The Aedes infirmatus mosquito also know as the Woodland Mosquito or the Silverback mosquito which are mostly found in Atlantic coast and southern states from Texas across to Miami Florida and up to New Jersey. Their does not seem to be very much entomological data like there is for aedes aegypti and aedes albopictus. Dyar and Knab (1906) describe identification from larvae that had been collected at Baton Rouge, Louisiana. The larvae and adults were described in more detail later (Howard, Dyar and Knab, 1917, Vol. 4). As with most aedes species the populations will typically peak in the Summer or Fall, usually after large rain falls, the larvae is found in woodland pools and woodland ditches, Tree holes, Rock Pools, and Artificial Containers as Larval Habitats, in temporary rain pools found in wooded areas and open fields. , and move through the cool, shaded woodland areas.
Known Facts About Aedes infirmatus
They are known to be aggressive biters and very persistent biters and prefer to seek blood meals during the middle of the day. Mosquito will feeds on animal and humans
They can be a bridge-vector of West Nile Virus WNV or Easter Equine Encephalitis EEEV and nd Guatemala (Scherer et al. 1972).
From the study ARBOVIRUSES ASSOCIATED WITH MOSQUITOES FROM NINE FLORIDA COUNTIES DURING 1993 C. J. MITCHELL,IJ C. D. MORRIS,’ G. C. SMITH,’ N. KARABATSOS,I D. VANLANDINGHAMI AND E. CODY, Two bunyaviruses isolated trivittatus Virus TVT and Keystone Virus KEY, are cycled between mammalian hosts and Aedes mosquitoes. In Florida, TVT virus has been most frequently associated with Aedes infirmatus. https://www.biodiversitylibrary.org/content/part/JAMCA/JAMCA_V12_N2_P255-262.pdf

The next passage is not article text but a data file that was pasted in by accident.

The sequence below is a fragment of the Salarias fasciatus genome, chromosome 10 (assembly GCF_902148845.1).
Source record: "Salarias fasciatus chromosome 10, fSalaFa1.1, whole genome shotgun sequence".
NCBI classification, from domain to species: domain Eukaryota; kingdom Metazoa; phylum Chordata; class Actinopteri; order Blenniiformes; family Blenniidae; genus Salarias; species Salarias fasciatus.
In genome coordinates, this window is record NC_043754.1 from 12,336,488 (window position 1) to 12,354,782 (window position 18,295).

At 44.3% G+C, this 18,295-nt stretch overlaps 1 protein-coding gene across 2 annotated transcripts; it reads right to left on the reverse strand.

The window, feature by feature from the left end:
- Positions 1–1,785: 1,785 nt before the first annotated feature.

Aedes infirmatus are very similar to Aedes atlanticus and Aedes tormentor Morphologically and ecologically with a wider white longitudinal stripe 2/3 down scutum with a wide stripe that continues on the head, the Legs and proboscis are unbanded and the Abdomen banding is less dorsal and more lateral triangles wiith white ventral and Subspiracular area with scales, Aedes infirmatus has a silvery patch on top of the silvery-white patch near the head of Aedes
Reduction/Elimination: This mosquito is difficult for homeowners to control through reduction and elimination. Mosquito Control monitors many swamps in the area that are known to be home for both of these mosquitoes, treating the area when it is wet and breeding is found.
On homes ATSB Attractant Toxic Sugar Baits have proven effective at control adult mosquito populations. Field studies demonstrated significant control of greater than 70% reduction for Aedes aedes infirmatus. https://www.ncbi.nlm.nih.gov/pmc/articles/PMC3944220/